Author: Archbishop Averky (Taushev)
The work of Archbishop Averky (Taushev) stands apart in an intellectual climate that prizes innovation over tradition, headlines over the Truth, and intellectualism over divine revelation. Writing in the tradition of biblical exegetes such as St John Chrysostom and Blessed Theophylact of Bulgaria, Archbishop Averky provides a commentary that is firmly grounded in the teaching of the Church, manifested in its liturgical hymnography and the works of the Holy Fathers. Analyzing all four Gospels chronologically and simultaneously, he allows the reader to see the life of Christ as an unfolding narrative in accessible, direct language.
Using the best of pre-Revolutionary Russian sources, Archbishop Averky also remained abreast of developments in Western biblical scholarship, engaging with it directly and honestly. He was adamant, however, about the primary importance of Patristic exegesis in understanding the Scriptures. He approaches the Gospels first and foremost not as a literary work of antiquity, but as the revelation of Jesus Christ as God in the flesh.
Archbishop Averky’s commentaries on the New Testam(more...)
Posted by Fr. John Whiteford on 11th Nov 2015
This text was written by Archbishop Averky for use at Holy Trinity Seminary, and has been used to train seminarians there ever since. But now, with the publication of the text in English translation, this indispensable text is available to the English speaking Orthodox world.
This text has some similarities to the text "The Life and Times of Jesus, the Messiah" in that it covers the contexts of the Gospels, chronologically, and shows how the four Gospels complement one another. But this text also provides a window for English speakers on pre-revolutionary Russian Biblical scholarship, and also brings the commentaries of the Fathers to bear on the subject. Archbishop Averky shows a familiarity with Protestant biblical scholarship, as well.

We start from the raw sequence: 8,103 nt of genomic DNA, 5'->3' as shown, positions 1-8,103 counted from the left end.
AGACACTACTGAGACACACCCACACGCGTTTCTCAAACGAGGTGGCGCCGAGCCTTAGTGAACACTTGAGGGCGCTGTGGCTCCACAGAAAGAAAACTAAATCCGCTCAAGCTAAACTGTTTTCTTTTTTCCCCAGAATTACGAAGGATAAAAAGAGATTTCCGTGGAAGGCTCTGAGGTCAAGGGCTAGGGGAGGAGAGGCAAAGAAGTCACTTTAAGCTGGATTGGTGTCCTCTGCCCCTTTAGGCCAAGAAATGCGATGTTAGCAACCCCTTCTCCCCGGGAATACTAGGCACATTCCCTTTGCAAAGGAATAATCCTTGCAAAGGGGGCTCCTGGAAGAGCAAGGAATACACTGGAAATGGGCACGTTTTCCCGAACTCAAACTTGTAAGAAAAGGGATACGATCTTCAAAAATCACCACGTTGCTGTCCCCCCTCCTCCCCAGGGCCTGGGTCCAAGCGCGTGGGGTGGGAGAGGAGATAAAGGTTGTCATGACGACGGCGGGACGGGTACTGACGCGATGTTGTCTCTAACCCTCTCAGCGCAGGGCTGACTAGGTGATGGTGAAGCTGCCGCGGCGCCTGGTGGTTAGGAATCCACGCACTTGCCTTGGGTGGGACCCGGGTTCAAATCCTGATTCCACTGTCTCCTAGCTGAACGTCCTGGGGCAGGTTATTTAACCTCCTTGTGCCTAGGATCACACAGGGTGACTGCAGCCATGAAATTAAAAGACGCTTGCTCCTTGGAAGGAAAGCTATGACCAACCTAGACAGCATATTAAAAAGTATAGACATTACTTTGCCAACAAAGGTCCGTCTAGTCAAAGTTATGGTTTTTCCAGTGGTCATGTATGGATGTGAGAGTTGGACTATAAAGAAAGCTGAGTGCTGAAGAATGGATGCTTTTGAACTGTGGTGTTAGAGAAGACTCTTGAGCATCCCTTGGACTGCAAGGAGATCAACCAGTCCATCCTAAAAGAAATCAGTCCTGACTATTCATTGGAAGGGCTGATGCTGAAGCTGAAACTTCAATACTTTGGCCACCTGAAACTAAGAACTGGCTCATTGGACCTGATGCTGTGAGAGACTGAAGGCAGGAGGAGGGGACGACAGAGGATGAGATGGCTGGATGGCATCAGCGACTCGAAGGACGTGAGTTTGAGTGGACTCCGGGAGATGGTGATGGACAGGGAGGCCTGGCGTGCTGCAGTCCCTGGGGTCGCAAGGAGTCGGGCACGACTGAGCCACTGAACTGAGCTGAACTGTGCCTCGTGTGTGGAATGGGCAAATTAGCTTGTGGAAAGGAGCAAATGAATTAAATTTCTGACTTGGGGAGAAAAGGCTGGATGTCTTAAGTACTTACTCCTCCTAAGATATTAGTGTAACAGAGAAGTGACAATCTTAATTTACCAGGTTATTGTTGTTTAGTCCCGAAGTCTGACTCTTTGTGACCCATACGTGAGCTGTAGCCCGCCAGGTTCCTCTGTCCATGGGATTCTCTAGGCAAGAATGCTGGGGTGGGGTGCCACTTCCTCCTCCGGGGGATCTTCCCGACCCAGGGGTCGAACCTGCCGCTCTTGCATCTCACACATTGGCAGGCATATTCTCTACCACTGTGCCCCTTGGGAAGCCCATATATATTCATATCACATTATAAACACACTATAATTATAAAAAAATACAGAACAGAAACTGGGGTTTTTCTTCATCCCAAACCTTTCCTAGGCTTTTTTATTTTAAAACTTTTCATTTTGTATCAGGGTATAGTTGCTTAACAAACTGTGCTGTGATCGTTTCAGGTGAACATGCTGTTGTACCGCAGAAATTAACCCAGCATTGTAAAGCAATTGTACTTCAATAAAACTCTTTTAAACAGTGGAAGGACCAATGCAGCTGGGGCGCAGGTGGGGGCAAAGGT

One could read the commentary cover to cover simply to gain a better understanding of the Gospels, but it also can be used as the starting point for the study of any given passage of the Gospels. Particularly when studying the synoptic Gospels (Matthew, Mark, and Luke), looking at parallel passages can provide deeper insights into a passage. This text helps connect those parallels, and helps one understand how these parallels should be understood together, through the perspective of Holy Tradition.
It is a text that would benefit any pious laymen, but which should be a go to reference for Orthodox clergy. I look forward to seeing the subsequent volumes in this series published as well.
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